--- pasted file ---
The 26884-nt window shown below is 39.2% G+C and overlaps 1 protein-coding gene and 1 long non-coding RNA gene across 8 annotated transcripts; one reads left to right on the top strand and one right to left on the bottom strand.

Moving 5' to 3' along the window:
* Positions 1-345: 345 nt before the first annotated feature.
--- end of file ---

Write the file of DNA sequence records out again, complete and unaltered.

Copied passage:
The 26884-nt window shown below is 39.2% G+C and overlaps 1 protein-coding gene and 1 long non-coding RNA gene across 8 annotated transcripts; one reads left to right on the top strand and one right to left on the bottom strand.

Moving 5' to 3' along the window:
* Positions 1-345: 345 nt before the first annotated feature.